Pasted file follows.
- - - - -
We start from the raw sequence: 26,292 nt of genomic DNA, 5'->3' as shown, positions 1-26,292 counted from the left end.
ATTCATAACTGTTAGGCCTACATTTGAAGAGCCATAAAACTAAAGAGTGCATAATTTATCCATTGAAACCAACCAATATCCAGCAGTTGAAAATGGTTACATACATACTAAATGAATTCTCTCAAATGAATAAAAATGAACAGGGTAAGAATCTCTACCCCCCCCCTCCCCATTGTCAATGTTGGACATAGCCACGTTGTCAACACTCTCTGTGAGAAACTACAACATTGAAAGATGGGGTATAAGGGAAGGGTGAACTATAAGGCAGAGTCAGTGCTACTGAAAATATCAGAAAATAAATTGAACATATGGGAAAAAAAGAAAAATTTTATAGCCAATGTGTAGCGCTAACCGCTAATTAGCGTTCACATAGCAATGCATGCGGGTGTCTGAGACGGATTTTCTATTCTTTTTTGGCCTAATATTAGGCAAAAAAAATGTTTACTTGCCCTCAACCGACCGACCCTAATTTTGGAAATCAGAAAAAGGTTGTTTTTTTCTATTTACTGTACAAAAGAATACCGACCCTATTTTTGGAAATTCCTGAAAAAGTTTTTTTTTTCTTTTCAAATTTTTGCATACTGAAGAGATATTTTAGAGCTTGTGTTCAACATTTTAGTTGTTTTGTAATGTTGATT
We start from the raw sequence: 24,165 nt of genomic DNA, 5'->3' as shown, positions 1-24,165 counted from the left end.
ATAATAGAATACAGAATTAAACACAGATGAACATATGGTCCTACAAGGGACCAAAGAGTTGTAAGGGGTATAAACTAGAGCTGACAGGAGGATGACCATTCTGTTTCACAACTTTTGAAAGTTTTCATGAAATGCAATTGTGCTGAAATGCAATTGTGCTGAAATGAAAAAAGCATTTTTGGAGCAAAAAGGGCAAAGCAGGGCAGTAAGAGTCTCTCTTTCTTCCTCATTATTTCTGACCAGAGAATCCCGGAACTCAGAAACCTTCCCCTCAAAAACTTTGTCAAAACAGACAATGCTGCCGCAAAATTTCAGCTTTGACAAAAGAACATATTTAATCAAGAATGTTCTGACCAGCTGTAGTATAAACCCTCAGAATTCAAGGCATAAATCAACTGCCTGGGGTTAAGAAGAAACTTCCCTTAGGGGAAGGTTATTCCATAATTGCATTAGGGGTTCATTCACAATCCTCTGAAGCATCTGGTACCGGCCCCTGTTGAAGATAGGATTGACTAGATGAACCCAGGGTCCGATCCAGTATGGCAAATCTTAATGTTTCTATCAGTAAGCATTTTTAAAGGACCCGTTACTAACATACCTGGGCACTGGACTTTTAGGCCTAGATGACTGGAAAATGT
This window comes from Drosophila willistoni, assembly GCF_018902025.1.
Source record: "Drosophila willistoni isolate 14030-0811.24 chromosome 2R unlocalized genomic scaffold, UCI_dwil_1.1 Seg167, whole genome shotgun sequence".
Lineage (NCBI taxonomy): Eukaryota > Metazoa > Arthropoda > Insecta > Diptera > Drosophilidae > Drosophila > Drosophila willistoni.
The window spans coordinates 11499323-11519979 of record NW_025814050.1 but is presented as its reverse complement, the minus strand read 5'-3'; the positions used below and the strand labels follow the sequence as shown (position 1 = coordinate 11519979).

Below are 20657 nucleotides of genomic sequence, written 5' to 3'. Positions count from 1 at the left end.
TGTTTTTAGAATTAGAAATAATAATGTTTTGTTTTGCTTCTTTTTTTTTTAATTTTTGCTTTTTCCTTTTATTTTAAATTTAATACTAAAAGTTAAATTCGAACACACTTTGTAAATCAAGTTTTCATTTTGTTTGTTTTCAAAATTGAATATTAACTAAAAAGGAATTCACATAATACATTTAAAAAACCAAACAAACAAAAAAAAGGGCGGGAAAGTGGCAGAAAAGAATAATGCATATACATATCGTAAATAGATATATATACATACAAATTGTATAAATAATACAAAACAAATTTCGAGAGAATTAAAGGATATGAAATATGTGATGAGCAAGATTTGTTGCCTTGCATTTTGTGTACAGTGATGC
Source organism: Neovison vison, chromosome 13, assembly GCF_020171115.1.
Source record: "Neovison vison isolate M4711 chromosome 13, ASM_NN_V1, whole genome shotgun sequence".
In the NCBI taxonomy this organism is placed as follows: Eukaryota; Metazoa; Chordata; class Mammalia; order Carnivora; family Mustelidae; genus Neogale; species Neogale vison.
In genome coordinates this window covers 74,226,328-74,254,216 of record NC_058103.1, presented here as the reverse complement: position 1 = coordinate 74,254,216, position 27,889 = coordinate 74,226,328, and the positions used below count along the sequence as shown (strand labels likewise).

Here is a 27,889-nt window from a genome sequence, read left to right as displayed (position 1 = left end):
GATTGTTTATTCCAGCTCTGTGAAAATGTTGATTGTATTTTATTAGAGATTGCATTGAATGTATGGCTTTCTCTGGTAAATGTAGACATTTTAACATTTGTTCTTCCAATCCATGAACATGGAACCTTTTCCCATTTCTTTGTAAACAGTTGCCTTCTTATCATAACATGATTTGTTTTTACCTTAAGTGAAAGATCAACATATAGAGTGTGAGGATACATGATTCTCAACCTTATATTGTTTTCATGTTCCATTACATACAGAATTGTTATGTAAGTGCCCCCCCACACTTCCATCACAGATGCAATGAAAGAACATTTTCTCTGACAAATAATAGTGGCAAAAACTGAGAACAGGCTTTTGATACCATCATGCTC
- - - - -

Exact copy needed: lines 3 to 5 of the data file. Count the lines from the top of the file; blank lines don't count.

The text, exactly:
We start from the raw sequence: 24,165 nt of genomic DNA, 5'->3' as shown, positions 1-24,165 counted from the left end.
ATAATAGAATACAGAATTAAACACAGATGAACATATGGTCCTACAAGGGACCAAAGAGTTGTAAGGGGTATAAACTAGAGCTGACAGGAGGATGACCATTCTGTTTCACAACTTTTGAAAGTTTTCATGAAATGCAATTGTGCTGAAATGCAATTGTGCTGAAATGAAAAAAGCATTTTTGGAGCAAAAAGGGCAAAGCAGGGCAGTAAGAGTCTCTCTTTCTTCCTCATTATTTCTGACCAGAGAATCCCGGAACTCAGAAACCTTCCCCTCAAAAACTTTGTCAAAACAGACAATGCTGCCGCAAAATTTCAGCTTTGACAAAAGAACATATTTAATCAAGAATGTTCTGACCAGCTGTAGTATAAACCCTCAGAATTCAAGGCATAAATCAACTGCCTGGGGTTAAGAAGAAACTTCCCTTAGGGGAAGGTTATTCCATAATTGCATTAGGGGTTCATTCACAATCCTCTGAAGCATCTGGTACCGGCCCCTGTTGAAGATAGGATTGACTAGATGAACCCAGGGTCCGATCCAGTATGGCAAATCTTAATGTTTCTATCAGTAAGCATTTTTAAAGGACCCGTTACTAACATACCTGGGCACTGGACTTTTAGGCCTAGATGACTGGAAAATGT
This window comes from Drosophila willistoni, assembly GCF_018902025.1.